HBO Max exec emphasizes curation and localization

For HBO Max, premium streaming video is personal—not programmatic.

“Our biggest differentiator is how we weave together human-powered discovery and personalization,” said Melissa Weiner, senior vice president of product planning and strategy, at Fierce Video’s StreamTV World virtual conference.

“We don’t rely solely on algorithms to personalize every user’s home page,” Weiner told Michelle Castillo, senior reporter at Cheddar, in a pre-recorded conversation streamed Tuesday. “Again, we have local editorial teams made of real human beings that curate content for users based on what’s going on in the zeitgeist.”

With HBO Max just having completed its first expansion into European markets—its October 26 debut in Andorra, Denmark, Finland, Norway, Spain, and Sweden—Weiner also talked up the company’s international ambitions.

“Our mantra is, think global, act local,” she said—following up on what Sarah Lyons, WarnerMedia executive vice president for direct-to-consumer global product management, said at June’s StreamTV Show.

“From a technical perspective, from an infrastructure perspective, we think globally,” she continued. “But act locally, what we like to do is from a content perspective, from a language perspective, even from a cost perspective, we like to localize for in-region.”

That means more than just a handful of region- or country-specific shows: “We’ve committed to more than 100 local original titles in Latin America, and are going to be making similar commitments in al the new regions where we launch.”

Much of HBO Max’s audience will be drawn to flagship shows like Succession (Weiner said the premiere of its third season had more than 1.4 million people watching), but the company aims to give viewers an individualized presentation to match their tastes.

“Our system allows us and our local editors to move the modular sections of the page around,” she said. “People say, my God, the service just gets me.”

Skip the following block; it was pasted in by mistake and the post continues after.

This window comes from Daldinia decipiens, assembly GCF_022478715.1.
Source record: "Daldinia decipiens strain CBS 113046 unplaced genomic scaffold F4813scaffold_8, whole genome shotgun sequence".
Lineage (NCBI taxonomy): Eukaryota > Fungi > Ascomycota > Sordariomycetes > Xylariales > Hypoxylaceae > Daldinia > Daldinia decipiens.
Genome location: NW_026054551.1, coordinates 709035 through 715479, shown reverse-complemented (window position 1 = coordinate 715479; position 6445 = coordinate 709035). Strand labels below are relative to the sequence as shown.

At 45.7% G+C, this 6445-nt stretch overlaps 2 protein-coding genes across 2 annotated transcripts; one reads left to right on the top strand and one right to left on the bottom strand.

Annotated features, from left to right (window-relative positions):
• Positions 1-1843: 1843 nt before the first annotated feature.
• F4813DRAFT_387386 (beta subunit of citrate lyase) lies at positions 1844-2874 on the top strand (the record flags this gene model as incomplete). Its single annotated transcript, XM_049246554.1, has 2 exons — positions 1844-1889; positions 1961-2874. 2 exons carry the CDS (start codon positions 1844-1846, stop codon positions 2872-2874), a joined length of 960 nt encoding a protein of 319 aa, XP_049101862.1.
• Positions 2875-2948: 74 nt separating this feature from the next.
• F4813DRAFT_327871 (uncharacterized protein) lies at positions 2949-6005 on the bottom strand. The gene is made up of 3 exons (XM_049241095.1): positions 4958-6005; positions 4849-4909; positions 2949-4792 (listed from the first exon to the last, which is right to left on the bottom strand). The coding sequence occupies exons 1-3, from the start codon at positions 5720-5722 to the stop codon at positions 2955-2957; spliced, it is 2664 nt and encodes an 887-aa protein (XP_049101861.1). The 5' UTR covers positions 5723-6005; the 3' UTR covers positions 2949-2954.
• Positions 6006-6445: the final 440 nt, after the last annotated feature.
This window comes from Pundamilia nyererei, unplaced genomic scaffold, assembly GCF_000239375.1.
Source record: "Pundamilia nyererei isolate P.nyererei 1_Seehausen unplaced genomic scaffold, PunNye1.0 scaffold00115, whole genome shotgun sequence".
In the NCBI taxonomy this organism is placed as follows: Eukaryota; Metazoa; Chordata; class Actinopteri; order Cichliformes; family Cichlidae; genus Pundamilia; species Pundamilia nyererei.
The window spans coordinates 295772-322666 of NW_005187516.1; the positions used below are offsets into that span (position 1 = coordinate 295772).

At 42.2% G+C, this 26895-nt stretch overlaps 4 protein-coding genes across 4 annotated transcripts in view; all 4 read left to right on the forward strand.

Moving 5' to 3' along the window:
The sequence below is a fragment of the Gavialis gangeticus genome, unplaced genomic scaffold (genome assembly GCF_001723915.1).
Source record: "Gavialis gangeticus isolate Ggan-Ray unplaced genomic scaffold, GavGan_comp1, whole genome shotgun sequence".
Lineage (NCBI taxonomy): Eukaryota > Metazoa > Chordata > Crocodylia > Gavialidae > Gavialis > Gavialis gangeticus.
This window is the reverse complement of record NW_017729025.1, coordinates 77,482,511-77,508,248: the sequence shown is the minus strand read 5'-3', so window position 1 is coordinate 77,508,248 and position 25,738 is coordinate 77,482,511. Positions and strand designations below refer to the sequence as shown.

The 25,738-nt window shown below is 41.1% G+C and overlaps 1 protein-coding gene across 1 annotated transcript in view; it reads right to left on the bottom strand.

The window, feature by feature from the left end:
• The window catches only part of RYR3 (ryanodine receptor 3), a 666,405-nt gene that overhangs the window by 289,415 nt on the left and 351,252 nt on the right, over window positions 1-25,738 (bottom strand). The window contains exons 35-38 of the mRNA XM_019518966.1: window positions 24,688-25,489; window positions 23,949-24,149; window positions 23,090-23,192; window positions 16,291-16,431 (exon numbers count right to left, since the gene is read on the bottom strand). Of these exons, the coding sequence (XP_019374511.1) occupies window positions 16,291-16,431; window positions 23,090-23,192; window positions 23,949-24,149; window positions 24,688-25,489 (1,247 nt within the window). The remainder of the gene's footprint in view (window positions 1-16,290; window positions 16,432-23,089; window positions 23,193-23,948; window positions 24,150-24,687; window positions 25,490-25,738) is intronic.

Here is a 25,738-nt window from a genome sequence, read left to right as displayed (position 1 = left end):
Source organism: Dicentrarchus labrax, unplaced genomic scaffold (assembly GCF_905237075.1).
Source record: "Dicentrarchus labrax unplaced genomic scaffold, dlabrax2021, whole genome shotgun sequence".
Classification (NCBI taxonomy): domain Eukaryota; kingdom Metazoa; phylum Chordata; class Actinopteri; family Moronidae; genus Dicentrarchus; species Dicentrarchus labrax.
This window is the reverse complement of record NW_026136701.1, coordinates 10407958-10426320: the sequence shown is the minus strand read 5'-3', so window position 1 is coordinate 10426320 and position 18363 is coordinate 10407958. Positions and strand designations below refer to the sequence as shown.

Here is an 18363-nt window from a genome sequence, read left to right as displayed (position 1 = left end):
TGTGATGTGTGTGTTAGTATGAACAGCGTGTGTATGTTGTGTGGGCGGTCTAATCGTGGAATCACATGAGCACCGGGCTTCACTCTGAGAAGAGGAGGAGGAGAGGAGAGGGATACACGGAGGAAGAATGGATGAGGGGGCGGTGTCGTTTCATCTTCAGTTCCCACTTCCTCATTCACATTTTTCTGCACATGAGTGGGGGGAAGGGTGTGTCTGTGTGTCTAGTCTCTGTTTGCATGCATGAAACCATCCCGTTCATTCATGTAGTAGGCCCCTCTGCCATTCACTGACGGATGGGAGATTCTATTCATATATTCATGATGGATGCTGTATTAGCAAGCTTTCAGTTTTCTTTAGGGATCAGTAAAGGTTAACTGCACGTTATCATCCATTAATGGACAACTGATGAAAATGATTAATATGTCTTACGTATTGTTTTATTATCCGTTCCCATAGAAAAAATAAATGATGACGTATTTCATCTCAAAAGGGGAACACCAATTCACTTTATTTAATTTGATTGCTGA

That extends to the younger viewers in a home, with Weiner commenting early in the almost 18-minute conversation that HBO Max offers kids’ profiles “that grow with the child” as well as parental controls.

“You have parents that grew up on Friends that are now introducing Friends to their kids,” she said of the comedy series that corporate parent AT&T reserved as an exclusive for HBO Max when it announced the service in 2019.

Castillo asked about HBO Max’s competition from a growing number of other streaming services, but Weiner professed herself unconcerned.

“We don’t see it as a zero-sum game; over 50% of households have more than three streaming services,” she said, adding that the service had recently announced that it had hit 69.4 million global subscriptons across both HBO Max and HBO. “Our plan is working.”

Castillo noted the success HBO Max has had carrying such Warner Bros. Pictures titles as Dune simultaneous with theatrical release and asked if the company would continue that practice post-pandemic. That got a rather open-ended reply.

“We want to make sure we can bring our content wherever our viewer is,” Weiner said. “For next year, we will see what we have in store for the titles, whether it’s day-and-date or something else.”

The conversation did not cover how HBO max will fit into its new owner Discovery’s portfolio when that firm completes its media with WarnerMedia sometime in mid-2022, but Weiner did tout what’s coming sooner: “more expansion.”

To wit, in 2022 HBO Max will reach much more of Europe while still missing some major countries: Bosnia and Herzegovina, Bulgaria, Croatia, Czech Republic, Estonia, Greece, Hungary, Iceland, Latvia, Lithuania, Moldova, Montenegro, Netherlands, North Macedonia, Poland, Portugal, Romania, Serbia, Slovakia, Slovenia and Turkey.